Death hangs over everything on Hotel Diablo, rapper/actor Machine Gun Kelly's fourth and most well-executed artistic statement to date. Less aggressive than the 2018 trap EP Binge and more pop-savvy than 2017 predecessor Bloom, Hotel Diablo presents Kelly's melding of rap and rock in seamless fashion with balance and finesse. Tortured and introspective, the melodic and genre-fluid set examines childhood trauma, the perils of fame, the demons that continue to haunt him, and creeping mortality. Analyzing his own fast-living lifestyle, he also invokes the spirits of his late friends and contemporaries Nipsey Hussle, Lil Peep, Mac Miller, and Chester Bennington, whose influence looms largest, especially on the Linkin Park-channeling highlight "Hollywood Whore." Clocking in at under 40 minutes, Hotel Diablo is a brisk listen and rarely lags (a pair of comedy interludes halt the momentum somewhat, but they are fortunately short), jumping from the funky, synth-washed intro, "Sex Drive," to aggressive bangers "El Diablo," "Floor 13," and "Roulette." Proving his past hits with female foils weren't just flukes, he recruits guests Naomi Wild, Phem, and Madison Love on a triplet of introspective standouts that delve into suicide, depression, broken relationships, and self-doubt. Much like "Bad Things" and "Home," the vocal interplay amplifies the dramatic depth of his lyrics and helps balance with the more aggressive rap tracks. Of those, Lil Skies provides ample support on the "Sicko Mode"-esque romp "Burning Memories," while Trippie Redd is forced to reflect on his own substance intake with a particularly angsty Kelly on the pained "Candy." Throughout, Kelly drops a guitar lick in here and there, but it's not until album closer "I Think I'm OKAY" that he truly captures the rap-rock marriage that he's been chasing for years. Along with English upstart Yungblud and drummer Travis Barker, Kelly delivers a bouncy rock blast that hints at exciting new directions. With such variation and conviction, Hotel Diablo is a highly enjoyable piece of cathartic release, a peak in Machine Gun Kelly's catalog.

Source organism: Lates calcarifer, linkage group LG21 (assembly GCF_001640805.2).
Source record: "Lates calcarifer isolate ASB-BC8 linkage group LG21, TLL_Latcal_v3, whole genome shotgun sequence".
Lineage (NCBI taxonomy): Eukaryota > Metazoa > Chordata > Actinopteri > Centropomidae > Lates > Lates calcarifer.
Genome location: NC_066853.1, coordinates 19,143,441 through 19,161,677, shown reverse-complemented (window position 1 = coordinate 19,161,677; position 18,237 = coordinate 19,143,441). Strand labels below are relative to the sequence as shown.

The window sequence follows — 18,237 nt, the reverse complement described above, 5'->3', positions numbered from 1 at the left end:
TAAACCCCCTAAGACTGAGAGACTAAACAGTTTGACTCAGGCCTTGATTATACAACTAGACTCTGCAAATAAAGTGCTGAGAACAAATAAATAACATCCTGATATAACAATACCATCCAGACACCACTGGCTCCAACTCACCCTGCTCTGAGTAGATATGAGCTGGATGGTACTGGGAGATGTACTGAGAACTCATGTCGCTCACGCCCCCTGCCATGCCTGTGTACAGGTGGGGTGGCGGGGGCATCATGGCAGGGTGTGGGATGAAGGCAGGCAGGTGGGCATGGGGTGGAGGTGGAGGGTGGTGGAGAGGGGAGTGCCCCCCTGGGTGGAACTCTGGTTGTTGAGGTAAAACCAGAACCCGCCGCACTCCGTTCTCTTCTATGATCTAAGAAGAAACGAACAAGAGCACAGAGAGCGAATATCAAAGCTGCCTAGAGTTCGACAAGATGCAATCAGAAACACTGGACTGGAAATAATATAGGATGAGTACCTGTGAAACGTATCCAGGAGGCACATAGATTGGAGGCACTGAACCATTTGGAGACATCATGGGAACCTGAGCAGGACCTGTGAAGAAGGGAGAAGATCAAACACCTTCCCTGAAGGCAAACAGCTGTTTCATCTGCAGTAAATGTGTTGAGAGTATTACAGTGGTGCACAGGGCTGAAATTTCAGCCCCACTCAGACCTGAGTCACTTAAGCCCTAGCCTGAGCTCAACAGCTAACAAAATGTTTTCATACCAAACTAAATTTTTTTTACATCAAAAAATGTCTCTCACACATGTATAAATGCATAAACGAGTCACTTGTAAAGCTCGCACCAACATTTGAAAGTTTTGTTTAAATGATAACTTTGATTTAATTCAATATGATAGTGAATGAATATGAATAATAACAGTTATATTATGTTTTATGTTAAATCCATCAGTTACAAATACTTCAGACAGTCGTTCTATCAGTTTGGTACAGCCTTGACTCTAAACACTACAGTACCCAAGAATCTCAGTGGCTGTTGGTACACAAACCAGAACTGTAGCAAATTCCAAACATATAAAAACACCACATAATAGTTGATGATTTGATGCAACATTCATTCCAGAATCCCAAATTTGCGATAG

© Neil Z. Yeung /TiVo